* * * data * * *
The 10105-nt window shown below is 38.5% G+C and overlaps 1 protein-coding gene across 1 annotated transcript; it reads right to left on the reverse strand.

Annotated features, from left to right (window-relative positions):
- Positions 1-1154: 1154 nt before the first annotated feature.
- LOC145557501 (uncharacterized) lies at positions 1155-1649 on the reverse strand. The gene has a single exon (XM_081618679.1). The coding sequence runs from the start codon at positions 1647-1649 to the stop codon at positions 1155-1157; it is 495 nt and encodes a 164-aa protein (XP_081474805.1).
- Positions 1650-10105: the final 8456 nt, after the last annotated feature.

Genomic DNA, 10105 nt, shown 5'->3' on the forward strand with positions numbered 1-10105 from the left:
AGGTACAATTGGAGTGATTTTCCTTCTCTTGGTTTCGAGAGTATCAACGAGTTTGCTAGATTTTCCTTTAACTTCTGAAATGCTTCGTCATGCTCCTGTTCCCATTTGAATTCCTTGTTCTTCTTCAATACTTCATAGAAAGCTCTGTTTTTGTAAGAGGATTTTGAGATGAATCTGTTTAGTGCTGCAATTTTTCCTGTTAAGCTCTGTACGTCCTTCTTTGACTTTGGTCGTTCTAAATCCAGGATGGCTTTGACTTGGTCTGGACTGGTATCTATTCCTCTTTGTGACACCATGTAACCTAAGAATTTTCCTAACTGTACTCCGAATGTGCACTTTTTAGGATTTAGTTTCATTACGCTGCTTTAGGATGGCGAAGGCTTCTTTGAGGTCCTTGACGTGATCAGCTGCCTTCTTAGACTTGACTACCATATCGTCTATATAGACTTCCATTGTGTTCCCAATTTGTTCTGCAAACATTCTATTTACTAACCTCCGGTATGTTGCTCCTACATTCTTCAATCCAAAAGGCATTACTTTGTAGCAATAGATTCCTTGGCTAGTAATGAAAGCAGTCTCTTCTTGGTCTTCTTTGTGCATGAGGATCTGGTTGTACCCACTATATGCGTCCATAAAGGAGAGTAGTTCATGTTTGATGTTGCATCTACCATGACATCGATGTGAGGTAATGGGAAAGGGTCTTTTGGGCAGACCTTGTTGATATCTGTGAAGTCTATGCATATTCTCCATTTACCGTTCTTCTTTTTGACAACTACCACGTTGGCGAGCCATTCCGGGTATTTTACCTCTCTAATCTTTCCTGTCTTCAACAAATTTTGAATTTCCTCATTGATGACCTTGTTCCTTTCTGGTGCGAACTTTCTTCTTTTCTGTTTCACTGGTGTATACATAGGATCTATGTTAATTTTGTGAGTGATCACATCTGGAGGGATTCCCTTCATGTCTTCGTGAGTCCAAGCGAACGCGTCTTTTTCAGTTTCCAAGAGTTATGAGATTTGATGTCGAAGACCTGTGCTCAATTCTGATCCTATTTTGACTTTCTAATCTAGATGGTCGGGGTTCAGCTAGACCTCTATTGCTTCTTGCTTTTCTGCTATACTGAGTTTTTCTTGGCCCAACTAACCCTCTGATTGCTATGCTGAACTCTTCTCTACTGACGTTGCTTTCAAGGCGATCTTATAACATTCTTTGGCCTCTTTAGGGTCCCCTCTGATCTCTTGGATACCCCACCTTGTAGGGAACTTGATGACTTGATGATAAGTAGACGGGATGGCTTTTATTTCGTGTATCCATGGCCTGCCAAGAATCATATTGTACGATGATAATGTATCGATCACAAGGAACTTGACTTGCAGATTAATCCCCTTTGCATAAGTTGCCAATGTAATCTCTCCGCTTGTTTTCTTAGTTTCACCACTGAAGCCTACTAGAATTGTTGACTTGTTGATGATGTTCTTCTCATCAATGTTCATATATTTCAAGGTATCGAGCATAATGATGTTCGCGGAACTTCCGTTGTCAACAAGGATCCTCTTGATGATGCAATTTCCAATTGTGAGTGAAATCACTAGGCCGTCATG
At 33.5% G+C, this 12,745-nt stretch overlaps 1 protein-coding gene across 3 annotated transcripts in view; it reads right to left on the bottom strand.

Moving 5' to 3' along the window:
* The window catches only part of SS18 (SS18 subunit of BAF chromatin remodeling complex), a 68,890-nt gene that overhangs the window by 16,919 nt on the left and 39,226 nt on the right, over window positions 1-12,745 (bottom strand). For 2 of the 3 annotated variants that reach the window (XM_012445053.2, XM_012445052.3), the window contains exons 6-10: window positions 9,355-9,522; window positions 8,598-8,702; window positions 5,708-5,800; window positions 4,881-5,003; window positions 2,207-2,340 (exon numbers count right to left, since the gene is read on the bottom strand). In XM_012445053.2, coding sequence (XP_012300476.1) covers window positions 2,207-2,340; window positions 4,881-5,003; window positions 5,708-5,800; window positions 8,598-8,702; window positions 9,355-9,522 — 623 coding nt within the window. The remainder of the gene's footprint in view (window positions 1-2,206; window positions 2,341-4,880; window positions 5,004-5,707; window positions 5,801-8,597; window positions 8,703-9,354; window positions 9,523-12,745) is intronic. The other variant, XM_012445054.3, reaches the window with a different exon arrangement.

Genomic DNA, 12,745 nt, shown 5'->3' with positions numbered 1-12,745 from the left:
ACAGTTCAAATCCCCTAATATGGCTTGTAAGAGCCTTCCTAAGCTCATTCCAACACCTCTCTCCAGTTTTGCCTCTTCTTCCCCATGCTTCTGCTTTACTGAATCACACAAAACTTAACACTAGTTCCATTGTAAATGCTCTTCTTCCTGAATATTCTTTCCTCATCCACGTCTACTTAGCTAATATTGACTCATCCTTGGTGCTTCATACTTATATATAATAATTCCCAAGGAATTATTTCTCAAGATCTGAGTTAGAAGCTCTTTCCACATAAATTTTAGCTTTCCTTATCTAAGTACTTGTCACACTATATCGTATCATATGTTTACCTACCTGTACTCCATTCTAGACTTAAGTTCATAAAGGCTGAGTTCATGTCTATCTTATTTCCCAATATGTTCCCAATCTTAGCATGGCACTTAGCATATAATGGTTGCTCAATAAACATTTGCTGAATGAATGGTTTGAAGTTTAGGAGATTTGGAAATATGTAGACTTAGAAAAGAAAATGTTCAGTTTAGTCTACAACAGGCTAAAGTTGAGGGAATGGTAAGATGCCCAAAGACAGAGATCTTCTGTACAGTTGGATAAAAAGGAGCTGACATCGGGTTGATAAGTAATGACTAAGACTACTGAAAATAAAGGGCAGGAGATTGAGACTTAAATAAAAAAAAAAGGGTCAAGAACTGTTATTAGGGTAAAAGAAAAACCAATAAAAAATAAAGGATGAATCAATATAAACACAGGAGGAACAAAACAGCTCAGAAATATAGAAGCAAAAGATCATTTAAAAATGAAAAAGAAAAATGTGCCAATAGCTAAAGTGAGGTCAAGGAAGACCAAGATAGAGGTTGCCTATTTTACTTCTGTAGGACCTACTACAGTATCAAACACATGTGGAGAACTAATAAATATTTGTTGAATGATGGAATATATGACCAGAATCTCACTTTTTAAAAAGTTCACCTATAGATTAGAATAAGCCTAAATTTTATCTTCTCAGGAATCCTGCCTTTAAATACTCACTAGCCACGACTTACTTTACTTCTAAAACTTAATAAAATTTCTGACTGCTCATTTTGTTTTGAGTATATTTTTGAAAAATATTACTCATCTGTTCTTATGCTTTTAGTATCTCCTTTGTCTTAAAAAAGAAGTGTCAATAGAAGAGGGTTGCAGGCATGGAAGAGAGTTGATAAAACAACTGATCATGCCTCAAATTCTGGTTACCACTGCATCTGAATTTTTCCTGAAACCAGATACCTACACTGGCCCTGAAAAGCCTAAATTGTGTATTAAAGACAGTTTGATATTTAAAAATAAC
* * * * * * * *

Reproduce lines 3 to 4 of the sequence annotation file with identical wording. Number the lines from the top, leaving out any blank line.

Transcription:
- Positions 1-1154: 1154 nt before the first annotated feature.
- LOC145557501 (uncharacterized) lies at positions 1155-1649 on the reverse strand. The gene has a single exon (XM_081618679.1). The coding sequence runs from the start codon at positions 1647-1649 to the stop codon at positions 1155-1157; it is 495 nt and encodes a 164-aa protein (XP_081474805.1).